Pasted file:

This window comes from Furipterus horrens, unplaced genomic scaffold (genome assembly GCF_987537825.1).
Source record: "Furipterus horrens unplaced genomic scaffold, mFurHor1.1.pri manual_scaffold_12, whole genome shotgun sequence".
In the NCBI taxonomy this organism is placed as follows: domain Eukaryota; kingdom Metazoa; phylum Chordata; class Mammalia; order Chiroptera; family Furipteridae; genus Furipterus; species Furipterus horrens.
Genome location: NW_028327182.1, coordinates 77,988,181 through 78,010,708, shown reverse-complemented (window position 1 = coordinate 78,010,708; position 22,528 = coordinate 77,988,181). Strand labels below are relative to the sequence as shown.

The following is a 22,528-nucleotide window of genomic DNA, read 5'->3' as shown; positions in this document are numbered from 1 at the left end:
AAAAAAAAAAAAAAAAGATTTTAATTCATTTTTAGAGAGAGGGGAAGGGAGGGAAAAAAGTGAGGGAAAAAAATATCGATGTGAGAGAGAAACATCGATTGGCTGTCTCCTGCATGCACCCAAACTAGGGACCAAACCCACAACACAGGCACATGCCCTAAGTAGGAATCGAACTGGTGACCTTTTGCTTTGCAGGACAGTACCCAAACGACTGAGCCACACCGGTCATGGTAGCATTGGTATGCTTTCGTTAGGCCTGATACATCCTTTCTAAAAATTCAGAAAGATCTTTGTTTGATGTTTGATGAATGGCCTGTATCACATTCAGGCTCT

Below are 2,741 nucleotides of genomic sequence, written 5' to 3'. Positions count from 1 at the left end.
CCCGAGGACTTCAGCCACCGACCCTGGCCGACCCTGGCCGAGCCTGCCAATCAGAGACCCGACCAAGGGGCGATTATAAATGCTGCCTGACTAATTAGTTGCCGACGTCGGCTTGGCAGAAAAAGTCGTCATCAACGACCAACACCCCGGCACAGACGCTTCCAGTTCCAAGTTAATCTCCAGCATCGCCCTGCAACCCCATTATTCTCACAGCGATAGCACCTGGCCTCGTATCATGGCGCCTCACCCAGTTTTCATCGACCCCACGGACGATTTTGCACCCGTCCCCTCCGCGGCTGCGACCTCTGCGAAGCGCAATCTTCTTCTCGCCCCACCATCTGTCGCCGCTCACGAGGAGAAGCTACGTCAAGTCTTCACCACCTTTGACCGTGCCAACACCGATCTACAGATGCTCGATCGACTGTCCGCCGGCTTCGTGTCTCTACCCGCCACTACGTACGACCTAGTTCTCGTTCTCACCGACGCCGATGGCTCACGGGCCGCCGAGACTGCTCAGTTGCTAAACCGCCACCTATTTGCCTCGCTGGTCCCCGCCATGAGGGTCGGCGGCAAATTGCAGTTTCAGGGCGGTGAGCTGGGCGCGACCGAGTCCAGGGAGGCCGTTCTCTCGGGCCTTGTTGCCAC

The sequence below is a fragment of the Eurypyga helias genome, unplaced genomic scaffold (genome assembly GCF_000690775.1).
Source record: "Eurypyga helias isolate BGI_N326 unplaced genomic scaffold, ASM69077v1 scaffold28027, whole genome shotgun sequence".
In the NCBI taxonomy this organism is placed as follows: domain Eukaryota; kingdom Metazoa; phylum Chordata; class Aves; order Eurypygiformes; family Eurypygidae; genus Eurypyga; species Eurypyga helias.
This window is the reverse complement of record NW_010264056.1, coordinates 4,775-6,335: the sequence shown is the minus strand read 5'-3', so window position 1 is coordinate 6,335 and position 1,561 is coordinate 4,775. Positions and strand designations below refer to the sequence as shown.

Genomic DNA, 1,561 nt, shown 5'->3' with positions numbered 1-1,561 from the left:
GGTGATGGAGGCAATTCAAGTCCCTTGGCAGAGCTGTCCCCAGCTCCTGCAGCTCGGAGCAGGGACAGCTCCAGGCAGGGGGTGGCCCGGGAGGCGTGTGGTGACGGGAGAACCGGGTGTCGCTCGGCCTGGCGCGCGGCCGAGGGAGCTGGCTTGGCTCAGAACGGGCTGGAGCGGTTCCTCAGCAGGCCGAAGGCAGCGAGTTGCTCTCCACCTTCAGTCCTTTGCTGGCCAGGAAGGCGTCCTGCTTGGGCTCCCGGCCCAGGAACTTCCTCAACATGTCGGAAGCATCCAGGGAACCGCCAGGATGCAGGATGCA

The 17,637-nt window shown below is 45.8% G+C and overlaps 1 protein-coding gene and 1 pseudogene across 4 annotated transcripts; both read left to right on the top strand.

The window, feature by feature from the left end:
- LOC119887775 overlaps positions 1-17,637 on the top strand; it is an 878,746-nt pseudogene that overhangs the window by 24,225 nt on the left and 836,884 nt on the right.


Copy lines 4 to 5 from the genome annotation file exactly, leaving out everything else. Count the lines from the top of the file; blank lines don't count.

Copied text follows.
Genome location: NW_028327182.1, coordinates 77,988,181 through 78,010,708, shown reverse-complemented (window position 1 = coordinate 78,010,708; position 22,528 = coordinate 77,988,181). Strand labels below are relative to the sequence as shown.

The following is a 22,528-nucleotide window of genomic DNA, read 5'->3' as shown; positions in this document are numbered from 1 at the left end: